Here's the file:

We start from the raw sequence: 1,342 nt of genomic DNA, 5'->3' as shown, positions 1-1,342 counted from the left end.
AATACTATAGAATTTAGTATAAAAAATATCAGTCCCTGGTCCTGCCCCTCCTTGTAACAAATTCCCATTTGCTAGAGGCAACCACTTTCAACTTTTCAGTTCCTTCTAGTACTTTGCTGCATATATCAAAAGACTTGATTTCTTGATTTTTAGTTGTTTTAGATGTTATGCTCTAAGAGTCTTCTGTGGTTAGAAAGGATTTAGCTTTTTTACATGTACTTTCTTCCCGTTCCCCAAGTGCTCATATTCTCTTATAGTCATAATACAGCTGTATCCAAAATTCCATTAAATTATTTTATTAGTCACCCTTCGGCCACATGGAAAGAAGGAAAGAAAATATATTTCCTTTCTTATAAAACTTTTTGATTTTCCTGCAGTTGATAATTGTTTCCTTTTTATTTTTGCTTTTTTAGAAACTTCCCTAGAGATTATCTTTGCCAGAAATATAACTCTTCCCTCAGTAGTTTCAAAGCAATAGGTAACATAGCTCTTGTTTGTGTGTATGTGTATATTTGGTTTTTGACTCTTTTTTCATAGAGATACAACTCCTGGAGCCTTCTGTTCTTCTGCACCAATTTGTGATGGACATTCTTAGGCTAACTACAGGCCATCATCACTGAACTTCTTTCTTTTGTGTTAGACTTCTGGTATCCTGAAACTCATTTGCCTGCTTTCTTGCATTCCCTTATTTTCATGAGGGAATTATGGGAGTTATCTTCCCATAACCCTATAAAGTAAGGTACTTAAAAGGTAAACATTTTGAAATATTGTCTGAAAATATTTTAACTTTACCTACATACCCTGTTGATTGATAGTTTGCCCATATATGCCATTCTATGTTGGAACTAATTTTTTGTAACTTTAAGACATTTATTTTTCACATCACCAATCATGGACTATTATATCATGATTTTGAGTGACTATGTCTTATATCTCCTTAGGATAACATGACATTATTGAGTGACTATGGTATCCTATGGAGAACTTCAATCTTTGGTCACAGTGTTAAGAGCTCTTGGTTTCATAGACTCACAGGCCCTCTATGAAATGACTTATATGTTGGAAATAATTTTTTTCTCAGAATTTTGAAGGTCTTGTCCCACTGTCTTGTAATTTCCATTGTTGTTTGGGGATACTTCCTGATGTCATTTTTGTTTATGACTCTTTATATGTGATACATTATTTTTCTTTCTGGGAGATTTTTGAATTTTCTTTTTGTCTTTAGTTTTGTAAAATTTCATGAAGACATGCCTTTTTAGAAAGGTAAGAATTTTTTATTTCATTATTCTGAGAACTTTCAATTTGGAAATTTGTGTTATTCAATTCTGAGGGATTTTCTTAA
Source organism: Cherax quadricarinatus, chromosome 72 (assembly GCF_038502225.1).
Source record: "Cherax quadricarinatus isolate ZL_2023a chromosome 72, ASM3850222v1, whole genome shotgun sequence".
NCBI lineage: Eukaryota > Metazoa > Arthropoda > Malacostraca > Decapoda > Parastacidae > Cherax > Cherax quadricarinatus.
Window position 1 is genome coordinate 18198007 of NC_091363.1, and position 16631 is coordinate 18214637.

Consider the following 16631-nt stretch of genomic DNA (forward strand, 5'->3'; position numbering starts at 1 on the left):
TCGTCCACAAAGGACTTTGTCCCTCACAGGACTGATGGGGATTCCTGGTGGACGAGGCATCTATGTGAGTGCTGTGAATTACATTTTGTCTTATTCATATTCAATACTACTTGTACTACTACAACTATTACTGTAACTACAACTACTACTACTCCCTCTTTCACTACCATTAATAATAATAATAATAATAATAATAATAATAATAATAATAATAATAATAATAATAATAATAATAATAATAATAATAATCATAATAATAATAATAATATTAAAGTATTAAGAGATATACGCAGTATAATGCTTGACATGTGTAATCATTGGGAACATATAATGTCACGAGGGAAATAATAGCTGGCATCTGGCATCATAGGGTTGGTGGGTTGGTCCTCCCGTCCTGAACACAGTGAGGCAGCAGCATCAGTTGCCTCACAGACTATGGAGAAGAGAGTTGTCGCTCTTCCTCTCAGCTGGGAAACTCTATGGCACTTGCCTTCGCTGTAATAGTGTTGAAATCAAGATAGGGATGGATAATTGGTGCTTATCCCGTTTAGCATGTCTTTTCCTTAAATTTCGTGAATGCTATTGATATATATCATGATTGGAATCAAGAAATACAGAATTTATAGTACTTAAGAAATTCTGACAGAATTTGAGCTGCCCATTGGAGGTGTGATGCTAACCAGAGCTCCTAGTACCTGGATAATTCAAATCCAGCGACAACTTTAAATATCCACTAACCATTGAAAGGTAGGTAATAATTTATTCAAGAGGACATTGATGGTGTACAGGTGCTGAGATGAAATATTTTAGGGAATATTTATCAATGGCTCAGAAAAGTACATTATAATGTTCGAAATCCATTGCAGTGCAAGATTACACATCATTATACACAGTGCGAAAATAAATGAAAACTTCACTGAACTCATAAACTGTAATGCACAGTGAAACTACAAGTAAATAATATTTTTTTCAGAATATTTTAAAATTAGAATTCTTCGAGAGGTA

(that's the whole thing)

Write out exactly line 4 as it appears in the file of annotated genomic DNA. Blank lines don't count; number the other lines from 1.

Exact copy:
Source record: "Cherax quadricarinatus isolate ZL_2023a chromosome 72, ASM3850222v1, whole genome shotgun sequence".